Some essential minerals contained within water are also removed. The molecules of these minerals are larger than water molecules and so the system filter prevents them penetrating the membrane.

However, the World Health Organization clarified that the majority of healthy minerals the human body needs come from food or supplementary sources and not from tap water.

  • Water-Borne viruses NOT removed

According to a study conducted by the Pune-based National Institute of Virology, most purifiers do not completely eliminate water-borne viruses like Hepatitis E.

  • Membrane repairs

The two main causes of membrane breakage in RO systems are chemical damage and membrane ballooning.

Chemical damage is caused by the external build-up of the filtered molecules due to lack of regular maintenance and membrane ballooning occurs during system shutdown because of excessive permeate backpressure.

This causes the membrane to stretch out of shape and intrude into the feed channels impeding flow and pressure.

What Is a Water Softener System?

A water softener is a whole-house filtration system that removes hardness-causing magnesium and calcium minerals from your water through a process called ion exchange.

How Does It Work?

It removes magnesium and calcium through a process of ion exchange turning hard water to soft.

Water Softener Work

Advantages

  • Softens water

Hard water contains vast quantities of magnesium and calcium which often clogs pipes and makes it difficult for detergent and soap to dissolve in water.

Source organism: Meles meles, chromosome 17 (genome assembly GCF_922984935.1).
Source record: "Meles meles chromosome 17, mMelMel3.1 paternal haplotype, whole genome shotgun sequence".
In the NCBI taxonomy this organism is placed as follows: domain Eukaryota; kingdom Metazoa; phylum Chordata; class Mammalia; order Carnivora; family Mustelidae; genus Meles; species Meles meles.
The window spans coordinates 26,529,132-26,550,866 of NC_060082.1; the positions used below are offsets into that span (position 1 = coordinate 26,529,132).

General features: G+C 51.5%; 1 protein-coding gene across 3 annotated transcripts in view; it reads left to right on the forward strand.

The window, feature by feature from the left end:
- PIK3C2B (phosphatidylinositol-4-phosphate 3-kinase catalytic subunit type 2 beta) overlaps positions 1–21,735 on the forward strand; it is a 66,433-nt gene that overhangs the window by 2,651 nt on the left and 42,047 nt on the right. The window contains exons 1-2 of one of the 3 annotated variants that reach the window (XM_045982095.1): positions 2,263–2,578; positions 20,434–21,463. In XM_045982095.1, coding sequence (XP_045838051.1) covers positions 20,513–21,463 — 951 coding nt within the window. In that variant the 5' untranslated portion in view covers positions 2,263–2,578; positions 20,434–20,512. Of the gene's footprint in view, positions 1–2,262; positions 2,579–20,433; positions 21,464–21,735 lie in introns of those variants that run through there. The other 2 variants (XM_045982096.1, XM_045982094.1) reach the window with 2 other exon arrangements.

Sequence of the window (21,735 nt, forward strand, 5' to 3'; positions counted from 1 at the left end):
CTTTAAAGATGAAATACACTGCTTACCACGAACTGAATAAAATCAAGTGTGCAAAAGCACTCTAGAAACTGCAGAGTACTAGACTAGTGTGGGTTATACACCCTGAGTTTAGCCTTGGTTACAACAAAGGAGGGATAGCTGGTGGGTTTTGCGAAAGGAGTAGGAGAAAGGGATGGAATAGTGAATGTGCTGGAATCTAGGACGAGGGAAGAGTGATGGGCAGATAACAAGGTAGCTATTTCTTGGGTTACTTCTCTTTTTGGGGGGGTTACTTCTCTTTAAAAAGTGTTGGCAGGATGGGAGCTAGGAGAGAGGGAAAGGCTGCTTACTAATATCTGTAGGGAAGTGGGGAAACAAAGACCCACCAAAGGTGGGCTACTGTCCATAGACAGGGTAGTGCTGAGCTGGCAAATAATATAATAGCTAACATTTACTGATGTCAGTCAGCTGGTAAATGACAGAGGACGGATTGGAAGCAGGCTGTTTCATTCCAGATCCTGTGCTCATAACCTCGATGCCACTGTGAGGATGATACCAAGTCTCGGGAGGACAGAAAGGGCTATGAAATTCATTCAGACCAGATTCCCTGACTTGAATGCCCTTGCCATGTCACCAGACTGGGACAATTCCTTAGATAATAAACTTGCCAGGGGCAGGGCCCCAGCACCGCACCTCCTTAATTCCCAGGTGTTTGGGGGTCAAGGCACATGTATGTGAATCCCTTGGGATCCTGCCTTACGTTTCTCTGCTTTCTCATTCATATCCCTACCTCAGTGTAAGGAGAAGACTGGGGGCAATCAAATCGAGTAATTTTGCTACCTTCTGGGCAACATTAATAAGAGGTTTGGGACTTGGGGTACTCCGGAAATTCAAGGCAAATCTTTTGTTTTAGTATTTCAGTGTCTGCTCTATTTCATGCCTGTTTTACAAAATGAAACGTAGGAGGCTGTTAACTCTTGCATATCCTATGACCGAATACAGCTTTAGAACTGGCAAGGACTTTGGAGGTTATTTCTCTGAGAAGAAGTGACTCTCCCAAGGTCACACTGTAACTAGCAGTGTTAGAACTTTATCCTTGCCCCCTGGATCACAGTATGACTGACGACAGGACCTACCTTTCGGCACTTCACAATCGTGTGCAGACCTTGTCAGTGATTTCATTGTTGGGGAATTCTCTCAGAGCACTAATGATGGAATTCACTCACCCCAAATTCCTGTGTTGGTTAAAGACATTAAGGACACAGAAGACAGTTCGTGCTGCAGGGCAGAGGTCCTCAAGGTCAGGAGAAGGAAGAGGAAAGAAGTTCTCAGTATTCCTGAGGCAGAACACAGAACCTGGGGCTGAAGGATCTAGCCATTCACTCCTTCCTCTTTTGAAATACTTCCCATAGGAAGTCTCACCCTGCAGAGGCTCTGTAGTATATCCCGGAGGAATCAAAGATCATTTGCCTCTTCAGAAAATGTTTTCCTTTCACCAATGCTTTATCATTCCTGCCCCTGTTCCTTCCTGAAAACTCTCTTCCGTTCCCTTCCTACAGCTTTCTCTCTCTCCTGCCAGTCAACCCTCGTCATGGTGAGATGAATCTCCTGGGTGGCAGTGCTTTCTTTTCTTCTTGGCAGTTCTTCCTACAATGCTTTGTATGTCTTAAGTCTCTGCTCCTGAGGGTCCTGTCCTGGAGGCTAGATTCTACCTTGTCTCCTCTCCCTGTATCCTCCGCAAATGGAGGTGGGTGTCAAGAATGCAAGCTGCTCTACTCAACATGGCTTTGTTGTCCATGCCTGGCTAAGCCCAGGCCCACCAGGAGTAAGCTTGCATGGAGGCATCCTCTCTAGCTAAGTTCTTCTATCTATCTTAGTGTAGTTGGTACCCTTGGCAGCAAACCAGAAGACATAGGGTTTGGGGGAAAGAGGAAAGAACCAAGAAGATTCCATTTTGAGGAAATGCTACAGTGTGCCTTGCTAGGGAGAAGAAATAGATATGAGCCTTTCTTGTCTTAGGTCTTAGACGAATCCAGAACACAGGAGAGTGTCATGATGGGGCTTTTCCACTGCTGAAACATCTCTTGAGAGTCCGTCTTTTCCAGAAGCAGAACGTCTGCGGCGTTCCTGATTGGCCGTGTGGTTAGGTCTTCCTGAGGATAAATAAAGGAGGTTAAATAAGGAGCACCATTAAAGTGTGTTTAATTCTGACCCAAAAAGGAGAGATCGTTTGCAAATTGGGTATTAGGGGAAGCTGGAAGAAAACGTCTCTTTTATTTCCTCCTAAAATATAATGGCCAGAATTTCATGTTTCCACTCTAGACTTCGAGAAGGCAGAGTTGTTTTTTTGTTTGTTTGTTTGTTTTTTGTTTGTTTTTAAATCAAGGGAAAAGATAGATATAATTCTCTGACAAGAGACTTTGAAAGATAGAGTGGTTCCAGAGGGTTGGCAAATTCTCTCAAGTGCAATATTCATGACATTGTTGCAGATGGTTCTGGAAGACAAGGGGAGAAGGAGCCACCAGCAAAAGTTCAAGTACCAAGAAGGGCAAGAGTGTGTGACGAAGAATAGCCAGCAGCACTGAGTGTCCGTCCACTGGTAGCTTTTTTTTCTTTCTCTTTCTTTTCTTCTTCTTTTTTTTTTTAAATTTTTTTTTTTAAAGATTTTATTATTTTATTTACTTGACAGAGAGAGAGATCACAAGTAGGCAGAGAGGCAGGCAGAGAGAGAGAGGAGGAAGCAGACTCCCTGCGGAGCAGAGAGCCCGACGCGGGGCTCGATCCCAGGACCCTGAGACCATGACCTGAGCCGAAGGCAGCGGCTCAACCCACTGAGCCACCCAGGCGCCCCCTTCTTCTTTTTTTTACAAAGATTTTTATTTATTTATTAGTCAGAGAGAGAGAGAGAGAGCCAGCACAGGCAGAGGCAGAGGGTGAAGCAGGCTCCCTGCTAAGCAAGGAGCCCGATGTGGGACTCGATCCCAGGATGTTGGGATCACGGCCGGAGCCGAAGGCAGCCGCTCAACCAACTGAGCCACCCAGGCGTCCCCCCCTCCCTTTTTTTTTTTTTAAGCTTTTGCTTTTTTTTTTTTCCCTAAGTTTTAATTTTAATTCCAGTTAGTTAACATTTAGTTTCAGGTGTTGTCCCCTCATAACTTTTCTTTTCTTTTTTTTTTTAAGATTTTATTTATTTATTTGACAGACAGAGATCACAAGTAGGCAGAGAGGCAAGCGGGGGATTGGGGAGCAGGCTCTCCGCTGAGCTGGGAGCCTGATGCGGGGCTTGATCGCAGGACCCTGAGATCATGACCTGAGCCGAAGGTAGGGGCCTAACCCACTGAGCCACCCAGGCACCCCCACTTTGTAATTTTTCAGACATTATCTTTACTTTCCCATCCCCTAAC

Water softening removes the magnesium and calcium that causes the water to be hard.

  • Ease of use

Due to the softening of the water, with the replacement of magnesium and calcium, it will react better with soap and detergent and leave less scale in plumbing.

  • Appliance protection

Hard water is the main cause of scale-ridden appliances. Using a water softener will preserve those appliances and prevent the constant need for repair.

  • Plumbing protection

Due to the buildup of scales, if unmaintained, hard water could put the entire plumbing system under pressure and ultimately destroy it. A water softener system could prevent this costly repair.

  • Toxins removed

Water softeners also remove a slight amount of toxins like ferrous or dissolved iron currently in a soluble state. The iron causes the water to appear darker and leaves stubborn stains on your sinks, bathtubs, and toilets.

  • Whiter whites

Soft water allows soaps and detergent to work correctly whereas hard water is resistant and prevents the proper cleaning process.

It is also softer on the skin and will not irritate in the way that hard water does.

  • Softer clothes

Hard water causes laundry to be stiff and hair to be dry as it reduces the reaction of water and soap. What this really means is that nothing is cleaned properly.

  • Mineral balance

Water softeners replace magnesium and calcium with sodium. Sodium aids the body in controlling the fluid balance, sending nerve impulses, and balancing other minerals found in water.